For better or for worse, presidential attitudes shape US foreign policy, and it is clear that the current president, unlike his two predecessors, feels little instinctive warmth for Israel. In his address last week to AIPAC, the pro-Israel lobby, Obama described America's commitment to Israel as "unwavering," "ironclad," "unbreakable," "profound," and several other synonyms for "strong" -- which it is. He also described himself as a friend of Israel, which is not so clear. Between behavior. Obama later backtracked, and his apologists have been arguing that his words were misconstrued. But the president knew those words would spark a firestorm, and he insisted on saying them anyway. Clearly he intended to intensify the pressure on Israel.
Yet even the president of the United States is limited in the amount of pressure he can put on an ally with which the American people feel such a powerful affinity.
There are many illustrations of American exceptionalism, but surely one of the most striking is the solidarity with Israel that is such an abiding feature of US opinion. That solidarity is deep-rooted and durable; it cuts across age and sex and party line; and it is mirrored in the views of America's elected officials.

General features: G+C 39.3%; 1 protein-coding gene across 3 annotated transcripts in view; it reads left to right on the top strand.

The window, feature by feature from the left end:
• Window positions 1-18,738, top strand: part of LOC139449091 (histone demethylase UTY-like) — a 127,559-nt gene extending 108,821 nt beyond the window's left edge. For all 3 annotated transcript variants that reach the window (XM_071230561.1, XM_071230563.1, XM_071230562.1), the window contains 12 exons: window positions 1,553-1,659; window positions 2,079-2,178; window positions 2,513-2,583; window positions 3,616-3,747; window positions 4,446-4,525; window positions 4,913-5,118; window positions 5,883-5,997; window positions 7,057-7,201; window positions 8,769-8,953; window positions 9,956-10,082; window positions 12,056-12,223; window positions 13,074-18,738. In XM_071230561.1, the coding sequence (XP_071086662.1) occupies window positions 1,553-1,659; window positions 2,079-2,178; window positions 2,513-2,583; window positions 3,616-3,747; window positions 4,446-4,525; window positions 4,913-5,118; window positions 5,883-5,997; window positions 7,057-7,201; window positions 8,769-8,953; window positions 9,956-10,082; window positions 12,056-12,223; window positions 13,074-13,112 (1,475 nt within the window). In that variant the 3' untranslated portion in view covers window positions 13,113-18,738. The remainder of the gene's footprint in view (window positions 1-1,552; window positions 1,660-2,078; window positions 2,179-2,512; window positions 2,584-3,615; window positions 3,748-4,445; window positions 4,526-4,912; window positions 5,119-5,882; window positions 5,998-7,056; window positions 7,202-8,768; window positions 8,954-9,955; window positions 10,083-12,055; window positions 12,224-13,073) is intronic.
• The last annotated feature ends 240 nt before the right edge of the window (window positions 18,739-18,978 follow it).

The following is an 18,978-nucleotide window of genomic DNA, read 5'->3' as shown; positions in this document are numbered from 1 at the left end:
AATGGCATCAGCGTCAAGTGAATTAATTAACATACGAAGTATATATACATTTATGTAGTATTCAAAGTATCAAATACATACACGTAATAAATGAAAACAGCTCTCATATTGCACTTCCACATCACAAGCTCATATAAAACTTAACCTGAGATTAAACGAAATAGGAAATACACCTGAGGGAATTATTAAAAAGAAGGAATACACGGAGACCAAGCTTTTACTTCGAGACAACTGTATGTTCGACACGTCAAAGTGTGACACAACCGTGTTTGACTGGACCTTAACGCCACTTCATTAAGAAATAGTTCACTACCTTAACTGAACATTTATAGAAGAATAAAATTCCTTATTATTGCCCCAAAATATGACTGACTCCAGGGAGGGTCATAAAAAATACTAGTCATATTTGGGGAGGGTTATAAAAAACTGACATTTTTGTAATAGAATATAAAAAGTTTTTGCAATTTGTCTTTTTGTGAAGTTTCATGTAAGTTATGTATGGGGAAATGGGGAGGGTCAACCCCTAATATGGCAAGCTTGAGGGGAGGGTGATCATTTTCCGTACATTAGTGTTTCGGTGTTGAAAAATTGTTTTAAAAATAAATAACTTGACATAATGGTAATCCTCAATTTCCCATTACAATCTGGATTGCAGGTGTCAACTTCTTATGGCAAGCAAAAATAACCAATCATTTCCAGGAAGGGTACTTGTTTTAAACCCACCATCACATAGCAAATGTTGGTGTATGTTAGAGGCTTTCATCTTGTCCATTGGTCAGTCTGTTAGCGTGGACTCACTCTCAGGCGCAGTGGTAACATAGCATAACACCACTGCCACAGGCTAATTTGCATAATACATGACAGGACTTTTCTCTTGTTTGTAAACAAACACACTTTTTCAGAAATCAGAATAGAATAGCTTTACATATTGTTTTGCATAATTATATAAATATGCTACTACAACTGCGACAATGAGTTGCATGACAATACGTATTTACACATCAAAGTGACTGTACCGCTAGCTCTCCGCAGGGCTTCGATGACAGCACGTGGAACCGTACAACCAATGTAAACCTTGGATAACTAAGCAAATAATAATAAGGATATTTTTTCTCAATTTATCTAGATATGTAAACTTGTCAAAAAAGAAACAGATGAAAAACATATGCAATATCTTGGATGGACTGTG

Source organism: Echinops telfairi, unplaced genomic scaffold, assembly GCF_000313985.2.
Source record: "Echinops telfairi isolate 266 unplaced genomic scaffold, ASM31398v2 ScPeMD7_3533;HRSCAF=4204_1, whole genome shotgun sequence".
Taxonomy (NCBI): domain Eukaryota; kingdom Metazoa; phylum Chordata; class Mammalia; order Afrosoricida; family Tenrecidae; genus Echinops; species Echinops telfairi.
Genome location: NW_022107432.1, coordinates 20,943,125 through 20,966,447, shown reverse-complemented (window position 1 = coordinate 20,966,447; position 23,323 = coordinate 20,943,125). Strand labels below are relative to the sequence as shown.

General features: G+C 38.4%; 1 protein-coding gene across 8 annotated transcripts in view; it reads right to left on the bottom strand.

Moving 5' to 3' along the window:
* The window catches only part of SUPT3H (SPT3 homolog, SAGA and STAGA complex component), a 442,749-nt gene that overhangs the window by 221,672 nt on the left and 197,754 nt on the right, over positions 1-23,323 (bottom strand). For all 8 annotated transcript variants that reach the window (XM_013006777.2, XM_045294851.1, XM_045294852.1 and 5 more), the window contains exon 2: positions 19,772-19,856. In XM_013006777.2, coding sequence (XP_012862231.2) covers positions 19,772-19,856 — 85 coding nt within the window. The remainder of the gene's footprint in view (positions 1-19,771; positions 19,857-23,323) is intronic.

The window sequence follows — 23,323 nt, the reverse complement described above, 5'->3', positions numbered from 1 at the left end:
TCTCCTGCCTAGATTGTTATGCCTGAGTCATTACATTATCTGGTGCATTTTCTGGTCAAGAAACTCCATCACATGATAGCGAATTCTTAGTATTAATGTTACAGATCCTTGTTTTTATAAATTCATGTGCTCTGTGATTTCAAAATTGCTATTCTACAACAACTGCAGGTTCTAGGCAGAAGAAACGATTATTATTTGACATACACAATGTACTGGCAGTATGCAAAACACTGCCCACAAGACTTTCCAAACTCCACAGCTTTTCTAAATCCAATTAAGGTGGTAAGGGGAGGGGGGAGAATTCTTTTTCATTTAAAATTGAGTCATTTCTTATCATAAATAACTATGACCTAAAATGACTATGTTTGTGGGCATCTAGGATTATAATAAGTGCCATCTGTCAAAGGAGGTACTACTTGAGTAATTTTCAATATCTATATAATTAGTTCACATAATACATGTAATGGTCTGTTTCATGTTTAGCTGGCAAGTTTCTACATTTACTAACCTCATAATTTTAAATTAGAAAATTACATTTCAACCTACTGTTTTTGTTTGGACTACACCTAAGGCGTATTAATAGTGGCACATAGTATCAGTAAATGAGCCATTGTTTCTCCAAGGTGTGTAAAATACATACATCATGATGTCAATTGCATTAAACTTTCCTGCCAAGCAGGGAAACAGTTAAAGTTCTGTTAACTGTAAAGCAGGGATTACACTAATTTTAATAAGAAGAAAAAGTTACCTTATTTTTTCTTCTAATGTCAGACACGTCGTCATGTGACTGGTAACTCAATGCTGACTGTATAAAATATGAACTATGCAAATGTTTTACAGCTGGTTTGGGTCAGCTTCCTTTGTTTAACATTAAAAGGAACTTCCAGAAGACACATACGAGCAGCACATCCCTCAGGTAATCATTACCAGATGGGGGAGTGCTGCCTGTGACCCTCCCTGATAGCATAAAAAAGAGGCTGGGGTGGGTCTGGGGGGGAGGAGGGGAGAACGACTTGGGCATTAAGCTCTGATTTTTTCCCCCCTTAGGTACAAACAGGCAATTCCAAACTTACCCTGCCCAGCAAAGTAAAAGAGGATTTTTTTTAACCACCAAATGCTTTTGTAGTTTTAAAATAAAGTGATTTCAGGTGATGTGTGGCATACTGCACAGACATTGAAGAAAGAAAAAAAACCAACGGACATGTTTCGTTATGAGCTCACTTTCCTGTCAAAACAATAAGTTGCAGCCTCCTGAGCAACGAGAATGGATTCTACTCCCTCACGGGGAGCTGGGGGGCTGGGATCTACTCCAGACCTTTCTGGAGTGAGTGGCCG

The thunderous reception Prime Minister Netanyahu received on Capitol Hill last week was as heartfelt as anything in American politics can be. It reflected the kinship of common values that links the greatest liberal democracy in the world with one of the smallest -- and that has done so since Harry Truman recognized the embattled state of Israel within minutes of its birth 63 years ago this month.
Israel is still embattled, and its enemies hate Americans as much as they hate Jews. That too helps explain the bond that Americans feel for Israel.
"Israel has no better friend than America," Netanyahu rightly told Congress, "and America has no better friend than Israel." The truth of those words is something most Americans know intuitively. No wonder Congress cheered.
(Jeff Jacoby is a columnist for The Boston Globe).
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